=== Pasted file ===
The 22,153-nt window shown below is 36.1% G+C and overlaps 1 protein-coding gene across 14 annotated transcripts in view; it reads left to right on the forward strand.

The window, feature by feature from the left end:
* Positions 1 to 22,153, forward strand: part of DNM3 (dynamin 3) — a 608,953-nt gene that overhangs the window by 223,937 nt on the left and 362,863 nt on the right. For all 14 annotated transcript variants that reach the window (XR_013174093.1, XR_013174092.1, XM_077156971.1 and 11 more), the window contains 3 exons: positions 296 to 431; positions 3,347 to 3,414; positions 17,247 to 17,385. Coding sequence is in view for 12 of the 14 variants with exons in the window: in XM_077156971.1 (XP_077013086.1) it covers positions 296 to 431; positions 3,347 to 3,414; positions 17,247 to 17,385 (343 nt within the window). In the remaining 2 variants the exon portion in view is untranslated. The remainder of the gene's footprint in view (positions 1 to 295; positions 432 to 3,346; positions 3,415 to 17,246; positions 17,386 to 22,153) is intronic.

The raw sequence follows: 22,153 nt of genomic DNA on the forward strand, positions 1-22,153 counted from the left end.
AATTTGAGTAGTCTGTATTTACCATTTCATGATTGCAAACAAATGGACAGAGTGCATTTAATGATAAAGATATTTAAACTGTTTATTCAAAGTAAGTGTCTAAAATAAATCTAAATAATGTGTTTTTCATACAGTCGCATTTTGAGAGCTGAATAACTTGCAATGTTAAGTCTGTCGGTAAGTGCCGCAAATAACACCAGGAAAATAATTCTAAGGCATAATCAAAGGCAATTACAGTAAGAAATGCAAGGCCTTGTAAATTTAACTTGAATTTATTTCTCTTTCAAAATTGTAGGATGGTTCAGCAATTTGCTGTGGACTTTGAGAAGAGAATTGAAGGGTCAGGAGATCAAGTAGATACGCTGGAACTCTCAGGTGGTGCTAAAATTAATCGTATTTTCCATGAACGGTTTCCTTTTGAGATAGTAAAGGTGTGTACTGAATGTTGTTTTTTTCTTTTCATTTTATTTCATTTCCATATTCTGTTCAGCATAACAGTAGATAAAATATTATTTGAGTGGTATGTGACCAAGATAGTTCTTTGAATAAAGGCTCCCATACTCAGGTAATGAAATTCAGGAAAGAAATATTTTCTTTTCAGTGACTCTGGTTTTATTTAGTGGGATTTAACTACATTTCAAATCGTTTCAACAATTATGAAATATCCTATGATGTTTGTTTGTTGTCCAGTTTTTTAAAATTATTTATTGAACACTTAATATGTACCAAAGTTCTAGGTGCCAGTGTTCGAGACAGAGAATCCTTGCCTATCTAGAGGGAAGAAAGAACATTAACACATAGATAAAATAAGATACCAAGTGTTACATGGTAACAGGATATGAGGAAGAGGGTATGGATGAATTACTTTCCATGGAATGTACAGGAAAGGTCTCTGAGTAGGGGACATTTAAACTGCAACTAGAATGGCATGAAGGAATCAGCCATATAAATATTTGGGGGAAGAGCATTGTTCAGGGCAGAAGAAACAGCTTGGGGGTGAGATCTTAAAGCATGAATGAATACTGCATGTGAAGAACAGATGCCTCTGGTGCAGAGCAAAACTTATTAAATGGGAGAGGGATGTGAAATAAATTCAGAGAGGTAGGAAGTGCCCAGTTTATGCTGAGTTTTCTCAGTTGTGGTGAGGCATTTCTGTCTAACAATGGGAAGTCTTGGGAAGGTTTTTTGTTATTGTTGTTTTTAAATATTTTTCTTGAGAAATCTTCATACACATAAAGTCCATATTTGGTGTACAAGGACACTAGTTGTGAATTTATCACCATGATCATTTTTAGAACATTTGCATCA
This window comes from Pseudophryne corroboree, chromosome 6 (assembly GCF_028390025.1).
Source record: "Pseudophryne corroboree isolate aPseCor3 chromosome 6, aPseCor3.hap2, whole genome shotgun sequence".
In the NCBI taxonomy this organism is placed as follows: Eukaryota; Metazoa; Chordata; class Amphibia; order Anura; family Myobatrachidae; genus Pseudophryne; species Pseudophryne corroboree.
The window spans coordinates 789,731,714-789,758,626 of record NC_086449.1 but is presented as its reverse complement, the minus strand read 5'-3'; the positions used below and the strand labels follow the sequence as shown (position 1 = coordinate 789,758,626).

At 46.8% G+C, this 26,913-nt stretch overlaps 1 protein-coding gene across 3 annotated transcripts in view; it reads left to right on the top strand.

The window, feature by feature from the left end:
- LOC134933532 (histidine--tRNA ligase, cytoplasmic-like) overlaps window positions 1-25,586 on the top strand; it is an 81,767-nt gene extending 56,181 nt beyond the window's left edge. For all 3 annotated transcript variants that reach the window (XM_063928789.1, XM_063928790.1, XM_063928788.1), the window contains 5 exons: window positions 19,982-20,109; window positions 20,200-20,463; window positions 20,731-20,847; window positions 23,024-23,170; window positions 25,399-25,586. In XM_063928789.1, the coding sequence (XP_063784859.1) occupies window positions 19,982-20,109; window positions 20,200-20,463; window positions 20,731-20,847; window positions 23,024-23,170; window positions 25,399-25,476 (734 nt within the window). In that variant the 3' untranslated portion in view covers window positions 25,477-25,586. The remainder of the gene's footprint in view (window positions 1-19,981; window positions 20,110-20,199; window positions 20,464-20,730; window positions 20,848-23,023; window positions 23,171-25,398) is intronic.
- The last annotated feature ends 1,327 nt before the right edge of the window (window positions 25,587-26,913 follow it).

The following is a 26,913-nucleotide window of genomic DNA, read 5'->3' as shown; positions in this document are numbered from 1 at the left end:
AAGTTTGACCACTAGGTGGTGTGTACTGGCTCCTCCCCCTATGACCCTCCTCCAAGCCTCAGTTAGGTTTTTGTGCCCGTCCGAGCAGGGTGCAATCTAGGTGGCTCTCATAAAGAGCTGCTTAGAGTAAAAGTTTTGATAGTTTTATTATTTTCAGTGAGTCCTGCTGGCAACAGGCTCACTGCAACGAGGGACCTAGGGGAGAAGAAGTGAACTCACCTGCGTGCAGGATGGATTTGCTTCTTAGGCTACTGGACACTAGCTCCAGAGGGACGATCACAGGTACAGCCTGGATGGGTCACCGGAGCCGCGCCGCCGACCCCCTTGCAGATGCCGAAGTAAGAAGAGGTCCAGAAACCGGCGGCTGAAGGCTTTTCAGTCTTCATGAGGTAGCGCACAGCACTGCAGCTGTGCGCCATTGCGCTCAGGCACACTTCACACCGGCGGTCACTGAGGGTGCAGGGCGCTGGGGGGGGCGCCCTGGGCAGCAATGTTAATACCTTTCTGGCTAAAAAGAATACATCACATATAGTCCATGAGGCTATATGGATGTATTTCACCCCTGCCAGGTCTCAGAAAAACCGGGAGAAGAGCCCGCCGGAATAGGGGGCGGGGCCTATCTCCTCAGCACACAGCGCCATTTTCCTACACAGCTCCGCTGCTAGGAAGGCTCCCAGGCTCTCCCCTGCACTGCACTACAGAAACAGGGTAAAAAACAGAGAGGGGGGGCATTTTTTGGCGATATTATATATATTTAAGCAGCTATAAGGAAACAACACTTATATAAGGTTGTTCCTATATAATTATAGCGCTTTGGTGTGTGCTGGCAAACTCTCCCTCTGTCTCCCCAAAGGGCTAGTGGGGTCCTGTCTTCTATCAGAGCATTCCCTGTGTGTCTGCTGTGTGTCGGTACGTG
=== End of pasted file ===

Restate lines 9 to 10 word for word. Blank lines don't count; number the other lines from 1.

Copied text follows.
The window spans coordinates 789,731,714-789,758,626 of record NC_086449.1 but is presented as its reverse complement, the minus strand read 5'-3'; the positions used below and the strand labels follow the sequence as shown (position 1 = coordinate 789,758,626).

At 46.8% G+C, this 26,913-nt stretch overlaps 1 protein-coding gene across 3 annotated transcripts in view; it reads left to right on the top strand.